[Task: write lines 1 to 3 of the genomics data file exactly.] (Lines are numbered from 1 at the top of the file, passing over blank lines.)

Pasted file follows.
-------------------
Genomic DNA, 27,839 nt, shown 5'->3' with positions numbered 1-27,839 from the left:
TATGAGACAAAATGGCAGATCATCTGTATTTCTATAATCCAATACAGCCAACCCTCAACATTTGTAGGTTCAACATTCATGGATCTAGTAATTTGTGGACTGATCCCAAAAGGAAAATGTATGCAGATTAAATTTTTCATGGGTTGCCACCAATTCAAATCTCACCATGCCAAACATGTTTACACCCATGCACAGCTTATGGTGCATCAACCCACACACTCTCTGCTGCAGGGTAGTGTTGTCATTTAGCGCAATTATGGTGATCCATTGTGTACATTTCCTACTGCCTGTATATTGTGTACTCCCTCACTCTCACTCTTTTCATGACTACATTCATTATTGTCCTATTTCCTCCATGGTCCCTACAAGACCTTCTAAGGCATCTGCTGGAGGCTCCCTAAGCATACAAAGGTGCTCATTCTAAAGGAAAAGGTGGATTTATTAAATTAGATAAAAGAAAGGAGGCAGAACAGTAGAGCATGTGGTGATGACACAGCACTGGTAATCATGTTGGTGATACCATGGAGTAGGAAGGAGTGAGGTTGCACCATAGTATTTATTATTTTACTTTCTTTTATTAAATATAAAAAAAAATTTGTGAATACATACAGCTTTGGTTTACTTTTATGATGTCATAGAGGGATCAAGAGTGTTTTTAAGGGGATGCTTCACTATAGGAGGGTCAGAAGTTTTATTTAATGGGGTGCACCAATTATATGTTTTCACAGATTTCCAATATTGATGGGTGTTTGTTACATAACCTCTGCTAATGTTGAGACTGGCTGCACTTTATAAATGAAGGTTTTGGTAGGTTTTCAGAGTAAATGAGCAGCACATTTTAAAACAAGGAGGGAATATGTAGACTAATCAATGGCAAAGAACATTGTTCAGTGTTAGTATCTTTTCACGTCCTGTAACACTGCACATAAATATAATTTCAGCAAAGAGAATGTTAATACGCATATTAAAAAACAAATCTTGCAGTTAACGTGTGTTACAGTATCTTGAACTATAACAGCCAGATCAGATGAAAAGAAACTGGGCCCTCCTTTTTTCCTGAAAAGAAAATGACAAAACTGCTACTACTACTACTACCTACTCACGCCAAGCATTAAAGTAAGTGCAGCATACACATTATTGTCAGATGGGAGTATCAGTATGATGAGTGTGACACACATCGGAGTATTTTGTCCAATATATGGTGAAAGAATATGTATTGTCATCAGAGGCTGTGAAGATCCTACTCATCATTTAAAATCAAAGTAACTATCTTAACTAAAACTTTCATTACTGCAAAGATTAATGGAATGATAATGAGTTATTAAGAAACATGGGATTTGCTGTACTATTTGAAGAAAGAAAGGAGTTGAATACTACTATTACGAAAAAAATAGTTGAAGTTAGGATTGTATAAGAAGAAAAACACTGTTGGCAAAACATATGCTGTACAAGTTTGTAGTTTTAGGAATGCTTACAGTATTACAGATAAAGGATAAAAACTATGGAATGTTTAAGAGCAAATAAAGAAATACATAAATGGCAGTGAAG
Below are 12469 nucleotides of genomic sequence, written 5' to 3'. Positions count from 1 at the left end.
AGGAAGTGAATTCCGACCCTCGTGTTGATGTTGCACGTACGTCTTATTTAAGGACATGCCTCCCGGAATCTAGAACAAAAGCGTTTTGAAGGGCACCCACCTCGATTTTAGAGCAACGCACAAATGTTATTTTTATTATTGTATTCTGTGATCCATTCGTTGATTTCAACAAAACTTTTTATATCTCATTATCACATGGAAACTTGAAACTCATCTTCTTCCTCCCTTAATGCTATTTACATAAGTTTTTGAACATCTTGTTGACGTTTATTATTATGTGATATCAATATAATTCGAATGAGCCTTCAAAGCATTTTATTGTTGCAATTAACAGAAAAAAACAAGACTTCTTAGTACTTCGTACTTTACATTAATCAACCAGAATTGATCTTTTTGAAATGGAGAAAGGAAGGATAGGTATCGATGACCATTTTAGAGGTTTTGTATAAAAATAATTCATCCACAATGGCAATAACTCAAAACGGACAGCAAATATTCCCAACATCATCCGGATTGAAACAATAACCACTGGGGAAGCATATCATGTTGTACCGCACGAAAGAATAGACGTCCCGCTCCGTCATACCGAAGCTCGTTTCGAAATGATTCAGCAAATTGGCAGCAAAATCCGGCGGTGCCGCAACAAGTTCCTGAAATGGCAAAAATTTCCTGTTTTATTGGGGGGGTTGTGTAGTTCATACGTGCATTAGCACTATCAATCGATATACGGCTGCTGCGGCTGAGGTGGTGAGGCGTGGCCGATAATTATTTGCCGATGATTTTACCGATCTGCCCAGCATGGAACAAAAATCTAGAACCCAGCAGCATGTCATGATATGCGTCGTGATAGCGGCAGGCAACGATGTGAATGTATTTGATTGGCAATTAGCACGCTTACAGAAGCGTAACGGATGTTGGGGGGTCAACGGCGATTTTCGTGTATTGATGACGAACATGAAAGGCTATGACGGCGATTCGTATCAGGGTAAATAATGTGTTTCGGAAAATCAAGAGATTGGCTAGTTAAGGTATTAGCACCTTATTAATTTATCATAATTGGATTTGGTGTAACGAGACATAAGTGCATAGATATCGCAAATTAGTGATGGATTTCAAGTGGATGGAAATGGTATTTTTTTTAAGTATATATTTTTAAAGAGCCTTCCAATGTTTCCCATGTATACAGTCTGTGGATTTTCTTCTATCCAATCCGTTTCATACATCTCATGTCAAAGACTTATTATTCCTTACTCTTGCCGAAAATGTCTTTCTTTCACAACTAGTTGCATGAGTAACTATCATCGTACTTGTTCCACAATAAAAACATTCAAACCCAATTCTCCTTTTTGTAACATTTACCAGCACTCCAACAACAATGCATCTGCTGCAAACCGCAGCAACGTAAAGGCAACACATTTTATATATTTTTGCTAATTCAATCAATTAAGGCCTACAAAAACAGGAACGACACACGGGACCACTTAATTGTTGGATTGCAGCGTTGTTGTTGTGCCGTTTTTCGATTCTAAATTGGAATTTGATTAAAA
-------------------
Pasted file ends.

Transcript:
Genomic DNA, 27,839 nt, shown 5'->3' with positions numbered 1-27,839 from the left:
TATGAGACAAAATGGCAGATCATCTGTATTTCTATAATCCAATACAGCCAACCCTCAACATTTGTAGGTTCAACATTCATGGATCTAGTAATTTGTGGACTGATCCCAAAAGGAAAATGTATGCAGATTAAATTTTTCATGGGTTGCCACCAATTCAAATCTCACCATGCCAAACATGTTTACACCCATGCACAGCTTATGGTGCATCAACCCACACACTCTCTGCTGCAGGGTAGTGTTGTCATTTAGCGCAATTATGGTGATCCATTGTGTACATTTCCTACTGCCTGTATATTGTGTACTCCCTCACTCTCACTCTTTTCATGACTACATTCATTATTGTCCTATTTCCTCCATGGTCCCTACAAGACCTTCTAAGGCATCTGCTGGAGGCTCCCTAAGCATACAAAGGTGCTCATTCTAAAGGAAAAGGTGGATTTATTAAATTAGATAAAAGAAAGGAGGCAGAACAGTAGAGCATGTGGTGATGACACAGCACTGGTAATCATGTTGGTGATACCATGGAGTAGGAAGGAGTGAGGTTGCACCATAGTATTTATTATTTTACTTTCTTTTATTAAATATAAAAAAAAATTTGTGAATACATACAGCTTTGGTTTACTTTTATGATGTCATAGAGGGATCAAGAGTGTTTTTAAGGGGATGCTTCACTATAGGAGGGTCAGAAGTTTTATTTAATGGGGTGCACCAATTATATGTTTTCACAGATTTCCAATATTGATGGGTGTTTGTTACATAACCTCTGCTAATGTTGAGACTGGCTGCACTTTATAAATGAAGGTTTTGGTAGGTTTTCAGAGTAAATGAGCAGCACATTTTAAAACAAGGAGGGAATATGTAGACTAATCAATGGCAAAGAACATTGTTCAGTGTTAGTATCTTTTCACGTCCTGTAACACTGCACATAAATATAATTTCAGCAAAGAGAATGTTAATACGCATATTAAAAAACAAATCTTGCAGTTAACGTGTGTTACAGTATCTTGAACTATAACAGCCAGATCAGATGAAAAGAAACTGGGCCCTCCTTTTTTCCTGAAAAGAAAATGACAAAACTGCTACTACTACTACTACCTACTCACGCCAAGCATTAAAGTAAGTGCAGCATACACATTATTGTCAGATGGGAGTATCAGTATGATGAGTGTGACACACATCGGAGTATTTTGTCCAATATATGGTGAAAGAATATGTATTGTCATCAGAGGCTGTGAAGATCCTACTCATCATTTAAAATCAAAGTAACTATCTTAACTAAAACTTTCATTACTGCAAAGATTAATGGAATGATAATGAGTTATTAAGAAACATGGGATTTGCTGTACTATTTGAAGAAAGAAAGGAGTTGAATACTACTATTACGAAAAAAATAGTTGAAGTTAGGATTGTATAAGAAGAAAAACACTGTTGGCAAAACATATGCTGTACAAGTTTGTAGTTTTAGGAATGCTTACAGTATTACAGATAAAGGATAAAAACTATGGAATGTTTAAGAGCAAATAAAGAAATACATAAATGGCAGTGAAG
Below are 12469 nucleotides of genomic sequence, written 5' to 3'. Positions count from 1 at the left end.